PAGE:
Thursday, May 12, 2016
Dear Mayor Scott and Council Members:
I strongly urge you to place the issue of a temporary MH village/park (MHV) space rent freeze/moratorium on the Agenda of your next Council meeting and that you take affirmative action to block the Corona La Linda MHV rent increase set to take effect on May 20, 2016. That would create an appropriate and necessary window of opportunity for the City to study MHV issues in more depth and compare conditions among the various MHVs in Corona.
Corona La Linda homeowners are likely the most vulnerable to the impacts of unreasonable rent increases because just across the street, Park Lane Mobile Estates is subject to the Riverside County Rent Stabilization Ordinance (RSO) and just down the road in the city of Riverside, several MHVs are also subject to an RSO.
A model lease or rent ordinance would not only provide rent protections, they could also help create an equity balance among the MHVs so that rents are commensurate with conditions in the MHV and not simply due to the whims of a particular MHV owner.
Corona City Attorney, Dean Derleth, can confirm that from the very beginning of my involvement, I have proposed a City brokered lease, based upon the “Modesto” model. I feel Corona MHV residents would support something along those lines but if the City elects to not take necessary steps to protect Corona citizens owning homes in MHVs, those citizens will feel compelled to seek voter support of a Rent Stabilization Ordinance (RSO).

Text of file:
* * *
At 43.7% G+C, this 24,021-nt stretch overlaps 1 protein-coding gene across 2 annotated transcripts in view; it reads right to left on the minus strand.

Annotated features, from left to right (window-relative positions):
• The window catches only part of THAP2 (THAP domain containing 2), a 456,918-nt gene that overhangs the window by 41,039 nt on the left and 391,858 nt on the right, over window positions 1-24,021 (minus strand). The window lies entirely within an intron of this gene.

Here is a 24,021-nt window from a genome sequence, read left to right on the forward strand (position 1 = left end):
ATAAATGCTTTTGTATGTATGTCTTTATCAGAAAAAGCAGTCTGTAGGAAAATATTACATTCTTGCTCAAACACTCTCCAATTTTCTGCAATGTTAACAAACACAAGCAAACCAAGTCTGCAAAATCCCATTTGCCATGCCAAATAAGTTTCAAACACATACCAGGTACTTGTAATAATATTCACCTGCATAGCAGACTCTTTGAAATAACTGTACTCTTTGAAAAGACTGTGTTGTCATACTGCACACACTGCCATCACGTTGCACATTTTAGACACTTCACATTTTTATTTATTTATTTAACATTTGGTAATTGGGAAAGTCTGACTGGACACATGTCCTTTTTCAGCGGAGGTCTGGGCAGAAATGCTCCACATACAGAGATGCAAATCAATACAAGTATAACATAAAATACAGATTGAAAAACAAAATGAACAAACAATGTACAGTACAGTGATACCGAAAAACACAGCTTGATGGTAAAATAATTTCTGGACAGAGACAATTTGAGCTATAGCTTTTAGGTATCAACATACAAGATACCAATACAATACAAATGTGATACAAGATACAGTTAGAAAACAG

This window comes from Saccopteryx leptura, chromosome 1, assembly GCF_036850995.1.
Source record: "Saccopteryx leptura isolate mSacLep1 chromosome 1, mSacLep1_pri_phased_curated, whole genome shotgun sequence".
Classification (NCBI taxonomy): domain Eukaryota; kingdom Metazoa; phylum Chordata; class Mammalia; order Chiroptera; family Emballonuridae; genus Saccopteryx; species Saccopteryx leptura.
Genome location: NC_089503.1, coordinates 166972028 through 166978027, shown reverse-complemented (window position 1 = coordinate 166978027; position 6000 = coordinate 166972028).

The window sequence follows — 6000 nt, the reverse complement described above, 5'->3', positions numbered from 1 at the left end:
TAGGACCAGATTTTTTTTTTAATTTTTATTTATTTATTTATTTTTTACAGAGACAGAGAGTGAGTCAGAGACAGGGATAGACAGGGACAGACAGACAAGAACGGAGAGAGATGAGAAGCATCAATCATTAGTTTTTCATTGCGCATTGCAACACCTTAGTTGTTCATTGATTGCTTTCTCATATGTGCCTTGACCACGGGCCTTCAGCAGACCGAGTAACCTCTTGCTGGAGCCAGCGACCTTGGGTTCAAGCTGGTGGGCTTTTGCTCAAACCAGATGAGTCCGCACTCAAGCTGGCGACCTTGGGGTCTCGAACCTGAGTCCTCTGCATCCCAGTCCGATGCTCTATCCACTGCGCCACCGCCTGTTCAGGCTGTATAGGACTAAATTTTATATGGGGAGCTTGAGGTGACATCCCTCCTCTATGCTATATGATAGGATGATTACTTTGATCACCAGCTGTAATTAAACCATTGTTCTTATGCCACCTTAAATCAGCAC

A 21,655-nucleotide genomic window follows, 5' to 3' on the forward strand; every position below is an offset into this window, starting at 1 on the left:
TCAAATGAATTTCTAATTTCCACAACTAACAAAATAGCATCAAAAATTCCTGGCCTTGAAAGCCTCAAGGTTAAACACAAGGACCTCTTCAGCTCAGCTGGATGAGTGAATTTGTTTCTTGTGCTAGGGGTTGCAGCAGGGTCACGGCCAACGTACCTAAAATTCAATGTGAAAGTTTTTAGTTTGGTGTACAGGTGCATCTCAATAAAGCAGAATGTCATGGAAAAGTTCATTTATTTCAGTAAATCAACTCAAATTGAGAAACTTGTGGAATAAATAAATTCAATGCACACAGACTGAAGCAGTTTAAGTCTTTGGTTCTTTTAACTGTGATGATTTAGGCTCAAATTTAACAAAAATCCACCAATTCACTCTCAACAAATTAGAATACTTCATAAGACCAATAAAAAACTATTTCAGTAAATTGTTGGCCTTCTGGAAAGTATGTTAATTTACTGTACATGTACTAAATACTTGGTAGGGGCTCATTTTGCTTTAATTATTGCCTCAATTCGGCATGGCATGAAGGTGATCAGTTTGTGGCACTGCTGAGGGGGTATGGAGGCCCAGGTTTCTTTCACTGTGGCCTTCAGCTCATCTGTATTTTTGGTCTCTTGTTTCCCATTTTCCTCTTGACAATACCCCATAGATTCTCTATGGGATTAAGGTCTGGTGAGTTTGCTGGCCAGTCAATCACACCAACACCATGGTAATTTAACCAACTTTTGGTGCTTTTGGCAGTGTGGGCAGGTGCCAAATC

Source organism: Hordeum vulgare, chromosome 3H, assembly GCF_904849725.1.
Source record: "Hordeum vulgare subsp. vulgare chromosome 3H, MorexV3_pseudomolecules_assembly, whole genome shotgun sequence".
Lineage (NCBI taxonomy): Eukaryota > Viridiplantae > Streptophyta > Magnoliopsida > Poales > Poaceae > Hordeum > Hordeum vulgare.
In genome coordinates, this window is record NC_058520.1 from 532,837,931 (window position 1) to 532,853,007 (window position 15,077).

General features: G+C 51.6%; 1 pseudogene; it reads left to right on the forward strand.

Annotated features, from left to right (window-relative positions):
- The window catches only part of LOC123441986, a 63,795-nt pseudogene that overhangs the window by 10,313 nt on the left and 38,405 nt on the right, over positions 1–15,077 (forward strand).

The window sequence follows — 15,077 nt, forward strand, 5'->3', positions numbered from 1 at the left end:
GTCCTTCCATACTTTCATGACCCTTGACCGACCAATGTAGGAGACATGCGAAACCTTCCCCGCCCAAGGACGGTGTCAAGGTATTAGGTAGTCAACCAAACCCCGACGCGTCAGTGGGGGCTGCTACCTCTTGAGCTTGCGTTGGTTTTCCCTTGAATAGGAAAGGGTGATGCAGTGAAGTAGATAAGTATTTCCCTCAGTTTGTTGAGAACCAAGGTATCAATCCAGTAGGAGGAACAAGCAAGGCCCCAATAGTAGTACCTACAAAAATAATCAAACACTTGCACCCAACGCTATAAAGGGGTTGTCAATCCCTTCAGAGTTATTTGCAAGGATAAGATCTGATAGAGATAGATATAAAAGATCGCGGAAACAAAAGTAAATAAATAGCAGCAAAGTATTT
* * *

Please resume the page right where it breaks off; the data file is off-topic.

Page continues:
I was unable to attend the Council meeting on Wednesday, May 4, 2016 but have observed the online video from the meeting and want to respond to what I feel included misleading/inaccurate comments made by MHV owner representatives at that meeting, including:
Nearly every economist universally agrees rent control does not maintain affordable housing... Rent Control is a failed housing policy in mobilehome parks.